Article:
Tuesday, October 16, 2012



(Curcuma longa)


Turmeric, with its bright yellow color, has been used as a coloring agent for food and fabric, as a medicine and for flavoring since 600 BC.  Its name comes from the Latin terra merita meaning “meritorious earth” referring to its ground color, but in many languages turmeric is simply named “yellow root.”  In the Middle Ages it was called “Indian saffron” and in 1280, Marco Polo described turmeric as “a vegetable with the properties of saffron.”  However, in comparison to expensive saffron threads, turmeric is one of the cheapest spices available.  Maintaining its coloring properties longer than its flavor, turmeric has been used to give a brilliant yellow color to wools, basketry, cottons and silk.  In Asian cultures, it is also valued as a skin dye for tradition and health.  Indonesian bridal couples color their arms with it for wedding ceremonies and Malaysian women coat the skin of their stomachs with turmeric after childbirth plus apply it as an ointment to the cut cord of the baby.


Part of the ginger family, the spicy part of turmeric is also its rhizome or underground root, but in comparison to ginger, it is smaller, rounder and has a brighter yellow-orange flesh.  A tender perennial in colder climates, it makes a handsome potted plant for a sunny window which can be placed outdoors in summer in a hot spot, but keep it well watered.  It has long stemmed bright green lily-like leaves which in tropical hot, moist climates produce a conical cluster of pale yellow flowers.  It is propagated by division of the rhizome which can be harvested in late fall as soon as the leaves die back, kept intact, air dried and then placed in a punctured plastic bag in a cool, dry place until ready to divide and replant in spring.


Inconsequential in Western cuisine, turmeric is a must for Indian curry powder, is used in the East and Middle East as a condiment and culinary dye and is also used in spice blends in the Caribbean, North Africa and Indonesia.  The flavor resembles a combination of ginger and pepper adding a warm note to recipes as well as an enticing yellow hue.  Turmeric is a classic addition to chutneys, pickles and relishes plus used to flavor and color prepared mustard as well as butter and cheese.  It is also used in many fish dishes including soups, because it successfully masks fishy odors and flavors.  Begin by adding a pinch to vegetables, especially carrots, potatoes and cauliflower, or combine with butter and drizzle over the vegetables or pasta.  Turmeric also works well with chicken, eggs, rice and sauces.  Turmeric has long been used for healing too.  It contains a compound, curcumin, which gives the yellow pigment and is a natural COX-2 inhibitor and is thus a powerful anti-inflammatory for treatment of a number of conditions including arthritis.  It also eases indigestion, is an antimicrobial with action against a broad range of bacteria, fungi and viruses, plus has antioxidant properties that prevent cell damage that can lead to degenerative diseases such as heart disease, stroke, cataracts, Alzheimer’s and cancer.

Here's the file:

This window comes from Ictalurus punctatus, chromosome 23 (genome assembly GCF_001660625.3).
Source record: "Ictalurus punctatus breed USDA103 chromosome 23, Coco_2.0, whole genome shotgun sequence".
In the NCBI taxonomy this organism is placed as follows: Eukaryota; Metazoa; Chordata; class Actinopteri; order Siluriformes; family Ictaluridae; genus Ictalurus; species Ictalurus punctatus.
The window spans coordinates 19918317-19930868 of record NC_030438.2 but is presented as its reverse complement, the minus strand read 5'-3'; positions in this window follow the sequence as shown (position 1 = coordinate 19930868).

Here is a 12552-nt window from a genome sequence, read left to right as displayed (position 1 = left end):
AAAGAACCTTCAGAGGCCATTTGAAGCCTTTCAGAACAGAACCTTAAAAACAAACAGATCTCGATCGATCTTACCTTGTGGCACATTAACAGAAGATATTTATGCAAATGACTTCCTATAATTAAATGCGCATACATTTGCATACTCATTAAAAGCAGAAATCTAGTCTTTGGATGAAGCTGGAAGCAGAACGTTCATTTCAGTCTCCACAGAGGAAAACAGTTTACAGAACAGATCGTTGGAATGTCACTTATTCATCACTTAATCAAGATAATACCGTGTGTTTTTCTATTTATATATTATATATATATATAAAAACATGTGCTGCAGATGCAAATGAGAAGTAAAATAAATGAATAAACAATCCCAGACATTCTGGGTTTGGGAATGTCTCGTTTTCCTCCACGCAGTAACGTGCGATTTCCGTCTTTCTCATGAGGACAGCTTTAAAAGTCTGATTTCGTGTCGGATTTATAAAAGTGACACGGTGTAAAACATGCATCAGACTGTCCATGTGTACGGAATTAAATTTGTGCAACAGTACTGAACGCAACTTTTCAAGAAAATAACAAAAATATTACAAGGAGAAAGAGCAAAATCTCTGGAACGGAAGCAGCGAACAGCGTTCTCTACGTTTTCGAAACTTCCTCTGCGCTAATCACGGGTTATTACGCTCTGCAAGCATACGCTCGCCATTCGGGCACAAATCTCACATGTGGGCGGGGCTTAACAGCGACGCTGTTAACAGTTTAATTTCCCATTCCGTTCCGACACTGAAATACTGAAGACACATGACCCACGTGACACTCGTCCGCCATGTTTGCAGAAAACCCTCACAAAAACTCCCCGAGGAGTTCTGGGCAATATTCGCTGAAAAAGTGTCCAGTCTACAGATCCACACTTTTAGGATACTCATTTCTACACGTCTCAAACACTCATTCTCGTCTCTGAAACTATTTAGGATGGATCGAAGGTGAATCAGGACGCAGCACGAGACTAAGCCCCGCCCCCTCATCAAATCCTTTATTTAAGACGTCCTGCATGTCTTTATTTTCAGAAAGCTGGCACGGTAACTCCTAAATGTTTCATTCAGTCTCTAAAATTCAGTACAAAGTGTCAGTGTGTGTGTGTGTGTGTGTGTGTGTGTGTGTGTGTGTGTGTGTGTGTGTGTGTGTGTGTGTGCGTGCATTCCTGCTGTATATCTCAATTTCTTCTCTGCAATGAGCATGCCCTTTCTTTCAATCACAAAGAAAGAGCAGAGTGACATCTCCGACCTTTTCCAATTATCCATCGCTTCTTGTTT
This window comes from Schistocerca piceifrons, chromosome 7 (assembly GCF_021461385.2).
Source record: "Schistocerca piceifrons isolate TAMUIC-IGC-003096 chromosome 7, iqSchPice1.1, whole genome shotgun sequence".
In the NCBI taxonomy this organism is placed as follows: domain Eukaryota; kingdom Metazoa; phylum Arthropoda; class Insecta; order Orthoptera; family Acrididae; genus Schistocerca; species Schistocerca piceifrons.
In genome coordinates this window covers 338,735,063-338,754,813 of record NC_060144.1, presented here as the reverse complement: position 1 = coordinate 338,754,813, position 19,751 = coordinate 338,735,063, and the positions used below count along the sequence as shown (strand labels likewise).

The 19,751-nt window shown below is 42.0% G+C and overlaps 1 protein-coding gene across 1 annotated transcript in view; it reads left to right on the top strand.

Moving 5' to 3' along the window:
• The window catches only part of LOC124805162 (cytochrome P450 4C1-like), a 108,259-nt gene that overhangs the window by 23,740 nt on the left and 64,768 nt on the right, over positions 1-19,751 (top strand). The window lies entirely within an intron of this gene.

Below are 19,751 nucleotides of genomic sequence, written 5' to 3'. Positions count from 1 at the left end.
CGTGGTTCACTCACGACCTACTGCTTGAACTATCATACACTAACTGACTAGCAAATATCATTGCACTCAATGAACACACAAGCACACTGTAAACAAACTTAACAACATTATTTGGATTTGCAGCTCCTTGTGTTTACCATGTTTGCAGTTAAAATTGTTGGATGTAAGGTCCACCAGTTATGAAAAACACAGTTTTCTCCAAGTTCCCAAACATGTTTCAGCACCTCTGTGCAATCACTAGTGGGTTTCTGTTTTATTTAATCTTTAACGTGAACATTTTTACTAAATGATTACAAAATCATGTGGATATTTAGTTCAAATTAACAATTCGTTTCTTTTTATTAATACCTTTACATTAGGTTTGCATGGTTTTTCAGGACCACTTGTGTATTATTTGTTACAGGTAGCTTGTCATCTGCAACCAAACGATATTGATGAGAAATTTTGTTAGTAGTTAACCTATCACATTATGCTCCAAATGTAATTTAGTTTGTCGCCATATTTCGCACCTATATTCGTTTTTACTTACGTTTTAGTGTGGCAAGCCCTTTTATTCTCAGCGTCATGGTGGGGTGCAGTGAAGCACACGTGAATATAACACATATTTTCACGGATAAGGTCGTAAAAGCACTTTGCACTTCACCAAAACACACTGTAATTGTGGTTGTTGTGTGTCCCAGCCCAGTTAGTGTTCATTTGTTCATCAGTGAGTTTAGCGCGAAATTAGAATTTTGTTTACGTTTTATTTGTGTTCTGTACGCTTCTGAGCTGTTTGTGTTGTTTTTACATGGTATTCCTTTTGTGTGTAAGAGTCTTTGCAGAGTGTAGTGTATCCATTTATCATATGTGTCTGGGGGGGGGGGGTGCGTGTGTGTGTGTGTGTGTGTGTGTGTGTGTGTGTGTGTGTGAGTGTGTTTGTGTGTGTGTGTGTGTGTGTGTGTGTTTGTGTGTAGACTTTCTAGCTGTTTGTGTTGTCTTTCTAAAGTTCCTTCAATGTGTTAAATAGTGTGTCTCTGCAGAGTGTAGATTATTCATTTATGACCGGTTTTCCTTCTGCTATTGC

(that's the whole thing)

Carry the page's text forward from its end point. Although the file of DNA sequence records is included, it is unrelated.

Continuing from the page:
Available in Asian markets, fresh or frozen turmeric root
has peak flavor in comparison even to
dried rhizomes that are ground as needed.

Store powdered turmeric in a cool, dark place
in an airtight container to protect from oxidation and sunlight


1tsp butter or olive oil                       
1c long grain white rice
1/2tsp ground turmeric          
1 lemon
2c chicken stock

            Melt butter or oil in skillet, stir in rice and turmeric and sauté  until grains appear transparent around the edges.  Add stock plus the rind and juice of the lemon.  Bring to a boil then reduce heat and steam 15-20 mins or until rice is tender.  Serve with Chicken Curry.

1tsp oil                                               
4 skinless, boneless chicken breasts
2 cloves mashed garlic          
1 1/2tsp ground turmeric
1tsp ground cinnamon                       
1tsp ground coriander
1tsp ground cumin                 
1Tbs fresh minced lemongrass
1/4tsp ground black pepper   
dash cayenne pepper
1c water                                 
1/3c unsweetened coconut milk
1tsp Thai fish sauce

            Heat oil in large skillet, add chicken and sauté until golden.  Add garlic and spices and sauté until ingredients are fragrant, then add coconut milk, water and fish sauce.  Cover and simmer 10-20 mins until chicken is cooked through



And God said, See I have given you every herb
that yields seed which is on the face of the earth
. . . “
Genesis 1:29

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